“Amna Ally has been speaking about it. So suddenly Vincent Alexander, (Desmond) Trotman and (Charles) Corbin, representing the Government on the Commission, have been parroting the same language. It seems their only task is to delay the start of preparations for elections. So their actions at GECOM are going to push us to a constitutional crisis faster.”
Those who attended the meeting were China’s Ambassador to Guyana Cui Jianchuan; Mexico’s Ambassador to Guyana, Ivan Medel; Indian High Commissioner to Guyana V Mahalingam; Inter-American Development Bank Country Representative Sophie Makonnen among the other representative of the diplomatic community.
Meanwhile, Minister of State, Joseph Harmon on Monday distanced the Government from the claims of GECOM’s foot-dragging. According to Harmon in a State media release, it is up to GECOM to decide its readiness for elections.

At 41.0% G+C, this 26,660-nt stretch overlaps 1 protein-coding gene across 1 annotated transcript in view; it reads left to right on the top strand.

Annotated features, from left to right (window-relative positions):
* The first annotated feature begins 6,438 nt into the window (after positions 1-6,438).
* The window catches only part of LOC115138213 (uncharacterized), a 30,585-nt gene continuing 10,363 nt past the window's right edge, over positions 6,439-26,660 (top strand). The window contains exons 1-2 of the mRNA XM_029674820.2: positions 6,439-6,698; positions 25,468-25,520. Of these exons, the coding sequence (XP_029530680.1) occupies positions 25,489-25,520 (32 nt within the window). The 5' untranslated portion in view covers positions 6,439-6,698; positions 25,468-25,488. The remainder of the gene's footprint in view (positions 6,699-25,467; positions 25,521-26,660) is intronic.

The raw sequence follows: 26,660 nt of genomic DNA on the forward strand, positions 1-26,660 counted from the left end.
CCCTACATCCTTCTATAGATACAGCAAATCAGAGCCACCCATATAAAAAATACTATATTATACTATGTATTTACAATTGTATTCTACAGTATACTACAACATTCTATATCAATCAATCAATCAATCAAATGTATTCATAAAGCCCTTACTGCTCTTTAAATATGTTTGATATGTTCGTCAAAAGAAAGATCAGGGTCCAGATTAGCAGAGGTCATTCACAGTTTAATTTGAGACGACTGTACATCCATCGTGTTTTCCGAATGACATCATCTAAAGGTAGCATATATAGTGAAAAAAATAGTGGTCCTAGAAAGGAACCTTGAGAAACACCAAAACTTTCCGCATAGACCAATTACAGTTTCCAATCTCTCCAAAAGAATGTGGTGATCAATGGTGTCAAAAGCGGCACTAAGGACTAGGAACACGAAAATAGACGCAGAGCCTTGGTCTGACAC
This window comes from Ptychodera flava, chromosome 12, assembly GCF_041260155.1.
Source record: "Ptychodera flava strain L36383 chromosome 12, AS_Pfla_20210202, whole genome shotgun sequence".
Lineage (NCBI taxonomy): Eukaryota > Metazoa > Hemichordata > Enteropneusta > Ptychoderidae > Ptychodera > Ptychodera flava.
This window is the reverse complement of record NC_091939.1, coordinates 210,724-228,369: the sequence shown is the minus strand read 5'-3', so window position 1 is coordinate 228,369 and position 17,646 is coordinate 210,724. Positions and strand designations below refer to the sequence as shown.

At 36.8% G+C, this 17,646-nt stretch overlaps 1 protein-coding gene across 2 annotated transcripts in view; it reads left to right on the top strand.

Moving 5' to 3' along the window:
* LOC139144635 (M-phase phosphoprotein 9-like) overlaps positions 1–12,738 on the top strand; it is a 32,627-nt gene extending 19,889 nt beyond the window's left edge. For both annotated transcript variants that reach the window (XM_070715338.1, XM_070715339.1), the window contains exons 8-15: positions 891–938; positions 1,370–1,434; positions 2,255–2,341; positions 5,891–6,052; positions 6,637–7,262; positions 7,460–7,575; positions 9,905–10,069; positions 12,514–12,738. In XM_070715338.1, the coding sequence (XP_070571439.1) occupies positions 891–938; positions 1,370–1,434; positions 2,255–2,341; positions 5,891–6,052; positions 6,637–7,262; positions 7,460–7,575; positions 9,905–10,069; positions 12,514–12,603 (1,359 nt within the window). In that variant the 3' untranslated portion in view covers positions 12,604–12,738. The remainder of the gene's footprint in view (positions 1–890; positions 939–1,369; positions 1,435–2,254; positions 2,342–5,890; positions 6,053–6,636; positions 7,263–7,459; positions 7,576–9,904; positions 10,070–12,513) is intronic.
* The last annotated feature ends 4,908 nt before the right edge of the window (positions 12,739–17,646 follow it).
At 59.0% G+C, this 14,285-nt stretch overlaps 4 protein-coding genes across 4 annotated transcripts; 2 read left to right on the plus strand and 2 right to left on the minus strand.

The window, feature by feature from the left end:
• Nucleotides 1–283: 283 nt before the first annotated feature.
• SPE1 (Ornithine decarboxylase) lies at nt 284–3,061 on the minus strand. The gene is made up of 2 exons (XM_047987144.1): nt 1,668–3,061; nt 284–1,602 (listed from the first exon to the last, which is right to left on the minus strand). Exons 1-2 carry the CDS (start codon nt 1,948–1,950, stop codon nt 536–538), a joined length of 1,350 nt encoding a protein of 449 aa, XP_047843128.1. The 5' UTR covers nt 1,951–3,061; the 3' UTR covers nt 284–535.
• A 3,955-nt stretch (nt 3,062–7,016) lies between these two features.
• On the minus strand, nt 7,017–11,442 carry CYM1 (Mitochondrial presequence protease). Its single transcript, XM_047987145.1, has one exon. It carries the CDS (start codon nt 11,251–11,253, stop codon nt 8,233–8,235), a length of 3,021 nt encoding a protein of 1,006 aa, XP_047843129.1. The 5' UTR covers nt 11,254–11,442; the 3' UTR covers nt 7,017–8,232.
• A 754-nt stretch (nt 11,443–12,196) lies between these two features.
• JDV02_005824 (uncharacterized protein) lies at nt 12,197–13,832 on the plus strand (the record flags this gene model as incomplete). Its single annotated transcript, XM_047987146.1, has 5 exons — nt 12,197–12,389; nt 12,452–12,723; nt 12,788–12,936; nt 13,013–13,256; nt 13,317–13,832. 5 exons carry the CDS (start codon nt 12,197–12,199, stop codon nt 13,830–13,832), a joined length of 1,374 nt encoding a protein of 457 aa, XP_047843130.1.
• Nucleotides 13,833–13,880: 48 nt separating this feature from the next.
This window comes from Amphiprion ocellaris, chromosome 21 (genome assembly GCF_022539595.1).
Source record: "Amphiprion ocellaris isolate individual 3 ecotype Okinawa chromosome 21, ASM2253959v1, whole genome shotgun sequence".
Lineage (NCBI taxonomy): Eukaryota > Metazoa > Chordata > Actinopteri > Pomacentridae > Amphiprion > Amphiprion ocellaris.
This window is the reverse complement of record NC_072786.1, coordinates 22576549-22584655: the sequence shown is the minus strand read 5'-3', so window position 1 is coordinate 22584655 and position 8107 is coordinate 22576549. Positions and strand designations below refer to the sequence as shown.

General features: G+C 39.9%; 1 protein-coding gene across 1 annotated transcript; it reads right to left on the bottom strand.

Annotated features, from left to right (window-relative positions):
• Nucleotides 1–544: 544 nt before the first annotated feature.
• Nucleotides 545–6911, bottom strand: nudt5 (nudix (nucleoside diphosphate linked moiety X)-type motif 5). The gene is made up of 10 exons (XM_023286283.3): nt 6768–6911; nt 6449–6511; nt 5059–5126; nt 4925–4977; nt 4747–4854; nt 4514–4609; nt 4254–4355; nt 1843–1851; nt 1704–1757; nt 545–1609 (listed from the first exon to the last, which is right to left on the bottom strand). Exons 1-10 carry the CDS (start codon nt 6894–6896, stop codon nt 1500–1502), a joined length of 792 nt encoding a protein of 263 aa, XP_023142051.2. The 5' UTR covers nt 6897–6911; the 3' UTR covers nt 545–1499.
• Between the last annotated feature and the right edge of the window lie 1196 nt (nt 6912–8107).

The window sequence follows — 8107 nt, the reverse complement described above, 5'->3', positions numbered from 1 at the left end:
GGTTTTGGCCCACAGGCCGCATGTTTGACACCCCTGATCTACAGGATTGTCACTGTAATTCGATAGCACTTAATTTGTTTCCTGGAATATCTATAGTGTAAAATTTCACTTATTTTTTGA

He went on to state that Government would have no say in the process despite the fact that there were three Commissioners representing the State who have been advocating for house-to-house registration – a process that could delay elections by several months.
“I understand that they (GECOM) have outlined to the [Government and Opposition Chief] Whips a process through which these matters must go and so if there is an intention to expedite things to force issues; that will compromise those processes. I believe that those are matters that GECOM will have to pronounce [on].”
“But certainly we will not want a list that is defective and we would not want a list that excludes persons who are entitled to be there and principally among that group is the large group of young people,” Harmon said.
He expressed his belief that it was in the best interest of GECOM to ensure the credibility of the list before any elections were held.
“I believe that it is the right of GECOM to insist that they have a list that can withstand scrutiny that in the event that they have to deal with an election, that they can say that the electoral results represent the will of the people of Guyana,” he said.